Anna Kollerup Iversen defends her PhD thesis


Anna Kollerup Iversen

Title: "Essays on Health Care: New insights into the economic burden of population ageing and the implementation of health policies aimed at promoting evidence-based clinical practice and consistency in the delivery of hospital care".

Time and place: 31 January 2022 at 10:00 AM.

To attend the PhD defense, please use this link:
Pass code: 1234

An electronic copy of the thesis can be obtained here:

Assessment Committee

  • Professor Mette Gørtz, Department of Economics, University of Copenhagen, Denmark (chairman)
  • Professor Mauro Laudicella, SDU, Denmark
  • Senior Research fellow, Daniel Avdic, Monash Business School, Australia


This thesis consists of three self-contained chapters. Each chapter casts light on different aspects of the challenges that national health authorities face in providing universal health care coverage under resource constraints and under the continual introduction of new knowledge and new expensive medical advances.

The first chapter is coauthored with Rikke Ibsen and Jakob Kjellberg. The demographic change towards a larger proportion of older individuals challenges universal health care systems in sustaining high-quality care and universal coverage without budget expansions. To build valuable predictions of the economic burden from population ageing, it is crucial to understand the determinants of individual-level health care expenditures. We examine static and dynamic health expenditure patterns across a 12-year period to shed light on future health care needs and threats to the sustainability of universal health care coverage. By applying individual-level administrative data from the entire Danish population, our study is the first to use a single data set to examine whether age, time to death and a steepening of the individual-level health care expenditure curve all contributed to individual-level health care expenditures over a 12-year observation period (2006–2018). We find that individual-level expenditures are associated with an individual’s age, an individual’s time to death and a steepening of the expenditure curve, with the steepening driven by individuals above age 75. We observe heterogeneity in the extent and age-distribution of the steepening across disease groups. The threefold combination of an ageing population, the correlation between expenditures and age per se, and a steepening of the expenditure curve make establishing financially sustainable universal health care systems increasingly difficult. To mitigate budgetary pressure, we suggest that policy-makers encourage cost-effective medical advances and health care utilization in the treatment of elderly people. Moreover, we suggest that future health care expenditure forecasts include scenarios with a steepening of the expenditure curve.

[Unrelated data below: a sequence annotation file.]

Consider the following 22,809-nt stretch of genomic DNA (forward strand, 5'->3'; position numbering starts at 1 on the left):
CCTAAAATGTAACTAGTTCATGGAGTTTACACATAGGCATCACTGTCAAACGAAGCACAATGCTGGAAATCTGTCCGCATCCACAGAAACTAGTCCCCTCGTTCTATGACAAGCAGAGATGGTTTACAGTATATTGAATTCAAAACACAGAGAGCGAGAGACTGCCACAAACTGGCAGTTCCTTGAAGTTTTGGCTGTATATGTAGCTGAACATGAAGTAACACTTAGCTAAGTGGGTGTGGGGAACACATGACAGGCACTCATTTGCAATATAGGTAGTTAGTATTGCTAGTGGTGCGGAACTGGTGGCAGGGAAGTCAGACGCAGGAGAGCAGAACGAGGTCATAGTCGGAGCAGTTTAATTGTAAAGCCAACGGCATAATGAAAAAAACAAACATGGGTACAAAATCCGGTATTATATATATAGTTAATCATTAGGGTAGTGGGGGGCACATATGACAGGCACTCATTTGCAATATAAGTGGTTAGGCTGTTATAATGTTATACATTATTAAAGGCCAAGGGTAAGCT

In the second chapter, I examine the effects of hospital clinic closures on patients living in municipalities where their nearest breast cancer clinic closes. Recent decades have seen a large number of hospital closures and consolidations, which have been carried out to stimulate returns to volume and specialization in hospital care. In the non-acute setting of scheduled breast cancer surgery, I examine how hospital clinic closures affect cost-saving metrics and the quality of care that closure-affected patients receive. The effects are identified using closures of breast cancer clinics in Denmark from 2000 to 2011, during which time the number of clinics was more than halved. Using event study designs, I examine changes in outcomes for patients living in municipalities where the nearest clinic had been closed. The results show that breast cancer clinic closures have been welfare-improving, as they have reduced the number of costly hospitalization days and shifted surgical procedures to state-of-the-art breast-conserving techniques without generating adverse health effects and without causing crowding in non-closing clinics. An examination of the mechanisms suggests that added volume returns at non-closing clinics were of less importance than simply reallocating patients to higher-quality clinics.

The third chapter is coauthored with Sarah Wadmann, Toke Bek and Jakob Kjellberg. Clinical practice variation has been problematized as a symptom of suboptimal care and inefficient resource spending. Therefore, consistency in the delivery of healthcare is a recurring policy goal. In the third chapter, we examine a case where the introduction of a new treatment is most likely to provide consistency in health care delivery because it was introduced with a national clinical practice guideline representing consensus about best clinical practice among leading clinicians, and because care delivery was highly centralized to few high-volume treatment units. Despite the consensus on best clinical practice and care centralization, this study shows pronounced regional variation in patient outcomes and treatment costs. Using a mixed-methods design, we find that the lack of consistency in care was largely unrelated to patient-specific characteristics, but seemed to reflect structural differences in the regional organization and financing of healthcare delivery. We conclude that the value of clinical practice guidelines is undermined when structural barriers limit the ability of clinicians and clinical managers to scale up treatment, and that some degree of decentralization may be a tool to maintain the treatment intensity when the treatment effect is dependent on a high treatment intensity.